So which is Columbus? Cool or boring? Forbes.com recently named Columbus one of the “10 coolest U.S. cities to visit in 2018.” In December, Business Insider ranked Columbus as the most boring among the 15 metro areas in Indiana.
We agree with the Forbes ranking. For starters, its methodology is better than Business Insiders, which relied only on Census numbers. That’s a rather detached way to understand if something is boring or cool. Forbes, however, asked high-end travel specialists what places they are recommending for nearby jaunts. Those are people who have a sense of communities and what’s appealing.
The city’s architecture is a big attraction, considering the popularity of Exhibit Columbus, as are some of the community’s restaurants and brew pubs, according to blogs. We think Columbus is unique, has plenty to offer and is cool. Those who aren’t sure should come check it out.
People who use the America and Roby Anderson Community Center on Columbus’ east side are benefiting from its new partnership with the Bartholomew County Public Library.
The library has provided a collection of books and movies to the center so patrons can borrow them. The idea is to make it easier for center patrons to access books because transportation is sometimes an issue for some. Having a book collection to choose from at the center makes one less stop for the residents, or provides an option they didn’t have.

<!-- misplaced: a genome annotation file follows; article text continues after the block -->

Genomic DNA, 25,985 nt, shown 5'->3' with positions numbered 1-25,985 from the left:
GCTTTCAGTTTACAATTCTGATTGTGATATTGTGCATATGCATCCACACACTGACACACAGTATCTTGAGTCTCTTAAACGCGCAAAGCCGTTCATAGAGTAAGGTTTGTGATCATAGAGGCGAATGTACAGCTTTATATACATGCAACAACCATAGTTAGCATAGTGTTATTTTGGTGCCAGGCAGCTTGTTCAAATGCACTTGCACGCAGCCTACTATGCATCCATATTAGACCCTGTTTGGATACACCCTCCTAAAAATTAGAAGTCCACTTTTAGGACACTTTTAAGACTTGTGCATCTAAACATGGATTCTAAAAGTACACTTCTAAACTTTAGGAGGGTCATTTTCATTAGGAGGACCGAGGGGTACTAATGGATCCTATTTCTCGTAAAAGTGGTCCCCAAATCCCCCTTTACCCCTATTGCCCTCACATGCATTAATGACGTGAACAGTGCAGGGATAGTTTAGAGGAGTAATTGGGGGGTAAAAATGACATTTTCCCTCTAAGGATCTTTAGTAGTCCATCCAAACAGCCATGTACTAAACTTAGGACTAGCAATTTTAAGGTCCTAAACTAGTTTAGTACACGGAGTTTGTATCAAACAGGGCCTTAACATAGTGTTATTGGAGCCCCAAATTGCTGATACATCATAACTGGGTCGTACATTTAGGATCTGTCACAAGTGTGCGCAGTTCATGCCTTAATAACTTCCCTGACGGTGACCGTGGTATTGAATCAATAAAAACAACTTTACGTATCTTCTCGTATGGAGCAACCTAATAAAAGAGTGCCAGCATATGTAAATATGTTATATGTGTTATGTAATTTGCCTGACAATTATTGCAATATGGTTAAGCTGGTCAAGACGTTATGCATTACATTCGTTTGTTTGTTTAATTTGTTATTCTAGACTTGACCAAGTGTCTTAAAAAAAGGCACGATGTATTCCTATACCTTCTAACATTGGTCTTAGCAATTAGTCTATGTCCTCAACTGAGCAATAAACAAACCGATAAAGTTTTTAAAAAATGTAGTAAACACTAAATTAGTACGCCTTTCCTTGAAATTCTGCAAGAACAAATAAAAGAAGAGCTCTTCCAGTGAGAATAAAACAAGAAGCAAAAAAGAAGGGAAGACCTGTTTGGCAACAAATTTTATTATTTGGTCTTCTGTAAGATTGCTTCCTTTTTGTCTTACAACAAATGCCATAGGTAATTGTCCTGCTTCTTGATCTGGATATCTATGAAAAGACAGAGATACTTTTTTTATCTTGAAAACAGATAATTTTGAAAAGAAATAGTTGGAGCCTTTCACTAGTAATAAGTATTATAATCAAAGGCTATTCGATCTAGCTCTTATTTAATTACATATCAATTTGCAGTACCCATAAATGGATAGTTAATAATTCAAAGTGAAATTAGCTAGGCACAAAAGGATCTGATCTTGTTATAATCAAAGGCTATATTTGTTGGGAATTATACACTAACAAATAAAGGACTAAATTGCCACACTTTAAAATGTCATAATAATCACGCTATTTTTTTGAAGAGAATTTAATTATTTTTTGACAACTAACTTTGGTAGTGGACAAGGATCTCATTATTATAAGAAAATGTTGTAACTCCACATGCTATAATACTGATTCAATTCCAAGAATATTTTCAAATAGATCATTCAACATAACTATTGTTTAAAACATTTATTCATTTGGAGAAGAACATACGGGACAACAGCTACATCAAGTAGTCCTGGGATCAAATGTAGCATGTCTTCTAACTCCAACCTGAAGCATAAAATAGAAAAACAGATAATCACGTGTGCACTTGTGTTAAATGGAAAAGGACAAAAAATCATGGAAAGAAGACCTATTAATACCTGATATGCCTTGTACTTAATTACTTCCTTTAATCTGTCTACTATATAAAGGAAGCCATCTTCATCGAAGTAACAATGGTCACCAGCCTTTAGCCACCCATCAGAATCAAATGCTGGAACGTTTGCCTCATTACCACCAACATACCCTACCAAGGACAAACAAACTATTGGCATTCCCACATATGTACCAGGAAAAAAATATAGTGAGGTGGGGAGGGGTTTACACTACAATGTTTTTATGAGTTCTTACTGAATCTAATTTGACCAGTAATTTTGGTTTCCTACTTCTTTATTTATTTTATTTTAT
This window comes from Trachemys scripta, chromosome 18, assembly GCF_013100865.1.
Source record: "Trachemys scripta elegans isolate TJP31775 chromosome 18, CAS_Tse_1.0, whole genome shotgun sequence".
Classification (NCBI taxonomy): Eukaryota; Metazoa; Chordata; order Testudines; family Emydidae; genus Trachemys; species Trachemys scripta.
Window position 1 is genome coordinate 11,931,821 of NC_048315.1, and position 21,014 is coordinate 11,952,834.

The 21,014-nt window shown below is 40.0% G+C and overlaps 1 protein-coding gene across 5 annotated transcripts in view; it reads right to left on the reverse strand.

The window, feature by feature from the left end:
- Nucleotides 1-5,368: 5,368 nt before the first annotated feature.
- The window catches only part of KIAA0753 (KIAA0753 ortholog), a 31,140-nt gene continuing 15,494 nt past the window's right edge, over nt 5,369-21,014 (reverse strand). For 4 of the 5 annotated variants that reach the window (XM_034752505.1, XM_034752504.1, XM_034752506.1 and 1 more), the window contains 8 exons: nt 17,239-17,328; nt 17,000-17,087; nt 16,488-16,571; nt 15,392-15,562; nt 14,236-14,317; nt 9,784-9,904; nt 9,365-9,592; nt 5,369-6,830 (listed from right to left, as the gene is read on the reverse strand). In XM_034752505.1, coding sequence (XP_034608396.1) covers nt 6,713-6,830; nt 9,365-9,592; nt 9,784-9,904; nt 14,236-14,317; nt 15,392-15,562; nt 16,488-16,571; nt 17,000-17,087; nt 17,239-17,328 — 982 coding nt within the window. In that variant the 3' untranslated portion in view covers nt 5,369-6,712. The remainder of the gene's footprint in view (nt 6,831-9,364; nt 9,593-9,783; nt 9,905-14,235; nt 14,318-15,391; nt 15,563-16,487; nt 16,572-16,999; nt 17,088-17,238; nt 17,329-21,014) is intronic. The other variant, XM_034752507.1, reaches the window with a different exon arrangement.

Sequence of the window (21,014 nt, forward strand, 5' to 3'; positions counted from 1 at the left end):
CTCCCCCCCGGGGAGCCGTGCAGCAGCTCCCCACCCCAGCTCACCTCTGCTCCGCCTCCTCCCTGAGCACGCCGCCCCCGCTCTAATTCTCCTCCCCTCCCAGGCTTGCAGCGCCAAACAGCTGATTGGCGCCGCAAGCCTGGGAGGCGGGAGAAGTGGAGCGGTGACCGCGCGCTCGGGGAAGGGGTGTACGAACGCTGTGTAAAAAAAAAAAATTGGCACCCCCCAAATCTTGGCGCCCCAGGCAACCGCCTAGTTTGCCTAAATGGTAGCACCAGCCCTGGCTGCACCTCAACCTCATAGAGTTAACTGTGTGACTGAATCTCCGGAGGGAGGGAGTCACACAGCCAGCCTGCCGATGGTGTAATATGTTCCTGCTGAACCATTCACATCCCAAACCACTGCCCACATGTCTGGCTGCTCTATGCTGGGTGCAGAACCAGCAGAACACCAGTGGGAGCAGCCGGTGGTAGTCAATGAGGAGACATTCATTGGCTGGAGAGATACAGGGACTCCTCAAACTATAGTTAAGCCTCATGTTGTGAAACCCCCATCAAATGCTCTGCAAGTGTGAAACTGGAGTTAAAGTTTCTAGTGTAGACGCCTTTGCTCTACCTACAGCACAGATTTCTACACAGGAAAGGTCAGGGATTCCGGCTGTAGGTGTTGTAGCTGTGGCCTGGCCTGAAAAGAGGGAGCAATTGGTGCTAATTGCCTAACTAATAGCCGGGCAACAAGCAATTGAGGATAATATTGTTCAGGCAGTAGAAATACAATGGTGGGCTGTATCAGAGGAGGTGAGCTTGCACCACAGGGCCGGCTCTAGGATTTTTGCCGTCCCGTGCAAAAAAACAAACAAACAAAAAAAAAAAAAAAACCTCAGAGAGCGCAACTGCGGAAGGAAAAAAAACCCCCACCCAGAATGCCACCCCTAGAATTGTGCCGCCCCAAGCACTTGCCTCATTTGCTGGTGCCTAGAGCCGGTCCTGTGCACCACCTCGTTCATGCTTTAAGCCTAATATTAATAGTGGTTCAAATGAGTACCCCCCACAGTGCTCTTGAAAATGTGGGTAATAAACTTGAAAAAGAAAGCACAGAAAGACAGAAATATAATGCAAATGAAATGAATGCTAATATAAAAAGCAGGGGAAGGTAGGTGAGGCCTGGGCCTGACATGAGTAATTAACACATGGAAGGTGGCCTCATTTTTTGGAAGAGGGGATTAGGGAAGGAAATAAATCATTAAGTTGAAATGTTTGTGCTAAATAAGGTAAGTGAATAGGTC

Already, the library has such a partnership with Foundation For Youth, which helps get books into the hands of children. The partnership with the American and Roby Anderson Community Center is another win-win for the community.
Three years after it began meeting, a Christian-Muslim panel still is going strong. The genesis for it was something that could have been divisive: unexplained spray-painted graffiti messages from the Quran left on three local Christian churches in 2014. The following year, a group of Christians and Muslims began meeting to foster greater understanding between people of the faiths.
Now a new group of seven Christians and seven Muslims will continue the effort of understanding with eight private sessions of two-and-a-half hours each, plus book and video study, discussions and attending each other’s worship services.
This is a good sign for bridging faiths and creating a closer and better community.